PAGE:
Clyde (150895) | more than 9 years ago | (#11761294)

This things should not be legally binding. Consumers should have a standard, mandated set of rights when purchasing software and other products. EULAs only exist for the benefit of companies that don't tend to give a shit about the interests of their customers (spyware as the perfect example, microsoft as another).

Only took 3000 users? (4, Funny)

focitrixilous P (690813) | more than 9 years ago | (#11761301)

Man check out what I discovered in the GPL after reading it closely.

Version 2, June 1991

Copyright (C) 1989, 1991 Free Software Foundation, Inc.
59 Temple Place - Suite 330, Boston, MA 02111-1307, USA

Everyone is permitted to copy and distribute verbatim copies
of this license document, but changing it is not allowed.

Preamble

The licenses for most software are designed to take away your freedom to share and change it. By contrast, the GNU General Public License is intended to guarantee your freedom to share and change free software--to make sure the software is free for all its users. This General Public License applies to most of the Free Software Foundation's software and to any other program whose authors commit to using it. (Some other Free Software Foundation software is covered by the GNU Library General Public License instead.) You can apply it to your programs, too.

SEND EMAIL TO rms@gnu.org to claim a million dollars and a portion of my beard.

When we speak of free software, we are referring to freedom, not price. Our General Public Licenses are designed to make sure that you have the freedom to distribute copies of free software (and charge for this service if you wish), that you receive source code or can get it if you want it, that you can change the software or use pieces of it in new free programs; and that you know you can do these things.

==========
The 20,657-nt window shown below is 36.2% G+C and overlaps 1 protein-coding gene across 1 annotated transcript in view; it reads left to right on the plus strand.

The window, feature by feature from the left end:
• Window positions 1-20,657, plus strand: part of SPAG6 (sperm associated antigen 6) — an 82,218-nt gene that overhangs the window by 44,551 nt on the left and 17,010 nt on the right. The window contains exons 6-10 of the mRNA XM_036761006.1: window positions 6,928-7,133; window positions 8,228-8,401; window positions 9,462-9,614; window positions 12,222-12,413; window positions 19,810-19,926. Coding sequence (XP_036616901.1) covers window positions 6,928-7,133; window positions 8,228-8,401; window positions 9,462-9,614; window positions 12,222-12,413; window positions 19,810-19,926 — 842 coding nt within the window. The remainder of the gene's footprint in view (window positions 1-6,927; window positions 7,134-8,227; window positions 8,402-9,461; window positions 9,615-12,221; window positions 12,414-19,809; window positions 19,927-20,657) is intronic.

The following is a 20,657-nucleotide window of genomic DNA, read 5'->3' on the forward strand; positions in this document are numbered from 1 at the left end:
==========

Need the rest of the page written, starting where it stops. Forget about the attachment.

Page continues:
To protect your rights, we need to make restrictions that forbid anyone to deny you these rights or to ask you to surrender the rights. These restrictions translate to certain responsibilities for you if you distribute copies of the software, or if you modify it.

For example, if you distribute copies of such a program, whether gratis or for a fee, you must give the recipients all the rights that you have. You must make sure that they, too, receive or can get the source code. And you must show them these terms so they know their rights.

We protect your rights with two steps: (1) copyright the software, and (2) offer you this license which gives you legal permission to copy, distribute and/or modify the software.

HEY YOU! Want free ci41i5? Email linus@kernel.org

Also, for each author's protection and ours, we want to make certain that everyone understands that there is no warranty for this free software. If the software is modified by someone else and passed on, we want its recipients to know that what they have is not the original, so that any problems introduced by others will not reflect on the original authors' reputations.